Worst Film of the Year: And the Bully goes too…well, it is a toss up actually. I really hated Sophia Coppola’s continued and extended meditation on male boredom inSomewhere. I disliked the durational shots of male fatigue, the quick takes on male inertia, the lingering shots of Stephen Dorff falling asleep during sex, during conversations, during life. But I also really hated Cyrus, not sure if you got that from my comments on it above. Both of these films are actually Mumblecore, although Dorff mumbles more than anyone in Cyrus. Yogi Bear and Furry Vengeance are of course in contention for this coveted award but with no mumblecore elements anywhere to be found they cannot seriously compete. Plus I did not see them… This bully (did you ever doubt it?) goes to Cyrus.
Best Film: The Oscar will continue its love fest with the royals and give the award to The King’s Speech, I think. I could be wrong and it could go to The Social Network, for making Americans look smart at a moment when the education system goes belly up. But the truth is—Hollywood, are you listening?—talking fast does not equal intelligence! The worn out trope of the nerdy white guy dropping everything to rush off to his computer to type away at high speed while chatting at an even higher speed needs to be retired after this film. And by the way, the representation of Harvard as a world where smart chatty guys date dumb silent women returns us to Mumblecore but makes me think again about how much I preferred watching Franco self-amputate over Jesse Eisenberg self-pleasuring by writing code frantically.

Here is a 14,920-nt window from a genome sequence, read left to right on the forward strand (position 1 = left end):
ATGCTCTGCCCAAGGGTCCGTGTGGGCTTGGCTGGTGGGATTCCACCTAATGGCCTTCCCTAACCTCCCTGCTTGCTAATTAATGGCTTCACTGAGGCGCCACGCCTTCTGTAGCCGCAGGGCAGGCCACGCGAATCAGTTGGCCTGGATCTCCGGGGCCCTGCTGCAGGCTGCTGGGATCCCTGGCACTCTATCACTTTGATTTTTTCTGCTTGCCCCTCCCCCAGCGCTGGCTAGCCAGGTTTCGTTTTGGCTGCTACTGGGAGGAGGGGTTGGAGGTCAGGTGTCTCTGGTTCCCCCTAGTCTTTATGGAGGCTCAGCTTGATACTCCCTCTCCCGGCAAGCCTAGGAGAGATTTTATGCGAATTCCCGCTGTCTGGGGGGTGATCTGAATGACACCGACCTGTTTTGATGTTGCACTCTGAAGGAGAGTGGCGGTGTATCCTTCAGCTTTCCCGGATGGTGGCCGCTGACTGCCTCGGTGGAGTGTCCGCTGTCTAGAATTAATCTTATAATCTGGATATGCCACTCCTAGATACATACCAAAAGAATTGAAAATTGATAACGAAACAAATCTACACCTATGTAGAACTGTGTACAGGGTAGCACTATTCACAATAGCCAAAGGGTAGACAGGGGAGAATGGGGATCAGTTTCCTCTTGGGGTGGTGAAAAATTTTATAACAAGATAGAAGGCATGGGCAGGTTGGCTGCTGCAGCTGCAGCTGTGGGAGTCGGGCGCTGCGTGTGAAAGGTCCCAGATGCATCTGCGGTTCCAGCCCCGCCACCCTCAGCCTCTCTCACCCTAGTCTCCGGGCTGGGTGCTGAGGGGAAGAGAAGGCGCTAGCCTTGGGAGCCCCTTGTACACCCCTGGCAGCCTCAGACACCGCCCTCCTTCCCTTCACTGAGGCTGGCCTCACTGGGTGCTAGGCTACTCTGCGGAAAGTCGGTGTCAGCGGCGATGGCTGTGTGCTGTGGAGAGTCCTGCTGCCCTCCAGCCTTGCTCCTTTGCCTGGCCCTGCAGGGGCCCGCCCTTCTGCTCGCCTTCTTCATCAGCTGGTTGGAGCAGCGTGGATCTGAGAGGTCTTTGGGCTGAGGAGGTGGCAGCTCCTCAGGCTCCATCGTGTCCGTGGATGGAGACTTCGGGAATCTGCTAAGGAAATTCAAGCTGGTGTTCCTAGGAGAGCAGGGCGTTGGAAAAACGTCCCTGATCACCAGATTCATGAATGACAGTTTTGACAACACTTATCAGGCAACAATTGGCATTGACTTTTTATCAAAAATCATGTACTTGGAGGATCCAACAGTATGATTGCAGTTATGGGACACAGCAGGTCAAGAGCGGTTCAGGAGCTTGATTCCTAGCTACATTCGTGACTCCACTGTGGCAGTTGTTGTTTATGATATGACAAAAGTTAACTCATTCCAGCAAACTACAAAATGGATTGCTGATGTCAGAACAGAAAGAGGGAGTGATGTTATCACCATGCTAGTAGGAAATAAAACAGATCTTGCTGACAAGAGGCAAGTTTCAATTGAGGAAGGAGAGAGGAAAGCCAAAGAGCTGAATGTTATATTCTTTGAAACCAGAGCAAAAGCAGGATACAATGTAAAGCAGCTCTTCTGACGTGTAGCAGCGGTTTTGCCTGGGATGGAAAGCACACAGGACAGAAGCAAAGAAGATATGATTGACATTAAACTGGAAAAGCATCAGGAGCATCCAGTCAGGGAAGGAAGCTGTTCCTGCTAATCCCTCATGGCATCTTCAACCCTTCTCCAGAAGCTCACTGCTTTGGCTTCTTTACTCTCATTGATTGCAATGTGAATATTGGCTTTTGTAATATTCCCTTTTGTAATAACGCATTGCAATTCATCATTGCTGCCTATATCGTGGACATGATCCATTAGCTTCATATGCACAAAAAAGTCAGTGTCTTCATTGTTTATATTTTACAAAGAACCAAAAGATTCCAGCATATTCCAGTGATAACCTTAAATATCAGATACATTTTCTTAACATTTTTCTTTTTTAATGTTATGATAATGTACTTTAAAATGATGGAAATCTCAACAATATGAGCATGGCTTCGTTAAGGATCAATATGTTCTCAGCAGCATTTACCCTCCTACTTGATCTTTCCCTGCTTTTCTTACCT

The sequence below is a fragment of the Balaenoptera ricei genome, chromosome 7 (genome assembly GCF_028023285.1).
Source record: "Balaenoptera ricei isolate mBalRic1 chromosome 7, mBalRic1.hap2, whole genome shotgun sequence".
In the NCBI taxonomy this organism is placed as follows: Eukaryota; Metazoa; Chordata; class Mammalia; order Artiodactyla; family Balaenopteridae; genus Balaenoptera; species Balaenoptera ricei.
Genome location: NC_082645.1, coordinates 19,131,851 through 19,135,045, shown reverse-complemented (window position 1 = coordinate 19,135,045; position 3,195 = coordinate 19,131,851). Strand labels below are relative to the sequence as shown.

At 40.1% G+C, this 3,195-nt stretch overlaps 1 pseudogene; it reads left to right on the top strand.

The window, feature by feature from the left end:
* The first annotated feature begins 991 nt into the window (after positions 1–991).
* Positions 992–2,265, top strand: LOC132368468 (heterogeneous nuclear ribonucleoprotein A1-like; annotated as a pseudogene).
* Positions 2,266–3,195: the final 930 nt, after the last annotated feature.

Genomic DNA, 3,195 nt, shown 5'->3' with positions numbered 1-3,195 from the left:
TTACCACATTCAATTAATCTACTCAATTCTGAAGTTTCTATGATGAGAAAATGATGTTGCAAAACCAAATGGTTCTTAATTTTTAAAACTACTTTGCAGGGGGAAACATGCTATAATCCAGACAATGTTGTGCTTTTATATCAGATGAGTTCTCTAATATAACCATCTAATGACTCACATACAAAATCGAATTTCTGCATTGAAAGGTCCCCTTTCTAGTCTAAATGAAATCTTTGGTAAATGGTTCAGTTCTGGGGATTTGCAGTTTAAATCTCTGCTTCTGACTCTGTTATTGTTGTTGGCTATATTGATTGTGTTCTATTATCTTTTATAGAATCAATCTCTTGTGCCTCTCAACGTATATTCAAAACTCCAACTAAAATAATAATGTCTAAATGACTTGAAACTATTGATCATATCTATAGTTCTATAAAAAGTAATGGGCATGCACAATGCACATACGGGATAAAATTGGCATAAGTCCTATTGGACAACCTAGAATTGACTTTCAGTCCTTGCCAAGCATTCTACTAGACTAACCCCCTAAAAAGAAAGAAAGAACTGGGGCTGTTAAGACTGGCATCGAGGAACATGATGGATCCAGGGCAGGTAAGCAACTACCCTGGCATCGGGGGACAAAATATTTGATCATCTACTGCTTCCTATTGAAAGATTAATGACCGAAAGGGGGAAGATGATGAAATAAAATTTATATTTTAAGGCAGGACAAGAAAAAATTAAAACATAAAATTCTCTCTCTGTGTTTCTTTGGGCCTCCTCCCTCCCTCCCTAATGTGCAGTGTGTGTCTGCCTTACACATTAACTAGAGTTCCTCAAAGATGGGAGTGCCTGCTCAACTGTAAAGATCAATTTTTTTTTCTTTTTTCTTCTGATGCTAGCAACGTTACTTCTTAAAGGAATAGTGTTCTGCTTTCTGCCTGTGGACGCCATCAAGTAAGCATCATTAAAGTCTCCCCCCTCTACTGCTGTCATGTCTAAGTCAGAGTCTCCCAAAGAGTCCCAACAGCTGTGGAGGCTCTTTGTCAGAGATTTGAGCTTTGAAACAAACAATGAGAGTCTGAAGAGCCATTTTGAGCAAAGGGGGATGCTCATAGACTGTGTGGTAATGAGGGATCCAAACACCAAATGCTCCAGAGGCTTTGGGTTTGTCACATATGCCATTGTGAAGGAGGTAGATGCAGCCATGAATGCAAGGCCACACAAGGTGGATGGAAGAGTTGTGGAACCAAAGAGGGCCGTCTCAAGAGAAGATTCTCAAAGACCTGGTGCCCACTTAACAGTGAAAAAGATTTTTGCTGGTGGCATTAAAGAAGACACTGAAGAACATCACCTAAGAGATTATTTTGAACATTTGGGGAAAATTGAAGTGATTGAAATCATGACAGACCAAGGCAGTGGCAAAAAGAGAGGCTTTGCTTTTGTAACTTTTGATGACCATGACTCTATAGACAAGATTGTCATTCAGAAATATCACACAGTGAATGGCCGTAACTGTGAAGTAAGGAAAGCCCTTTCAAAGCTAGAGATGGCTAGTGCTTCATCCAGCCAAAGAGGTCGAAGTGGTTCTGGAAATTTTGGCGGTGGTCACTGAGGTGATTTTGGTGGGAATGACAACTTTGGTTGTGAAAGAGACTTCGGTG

No matter, the Bully goes to Never Let Me Go – the other British film of the year, which, along with Mike Leigh’s Another Year, eschews royals and high society in favor of the dirty little secrets of a British post-empire, post-life, post-war landscape. In this deeply affecting, flatly melancholic film, the eugenic imperative of neo-imperialism finds its fullest expression in the children who, like the toys in Toy Story 3, realize that they are expendable, that their organs will be harvested and that their “completion” represents the darkest conclusion to the dark ages we have now entered.
Runners Up: Four Lions – under appreciated British comedy about terrorism without Mumblecore story line; I Am Love – under appreciated Operatic Italian drama with Tilda Swinton mumbling in Italian about Oedipal love (Mumblecore Italian style?); Mother – Korean mumblecore; Red – Helen Mirren with a machine gun, say no more – the right response to mumblecore…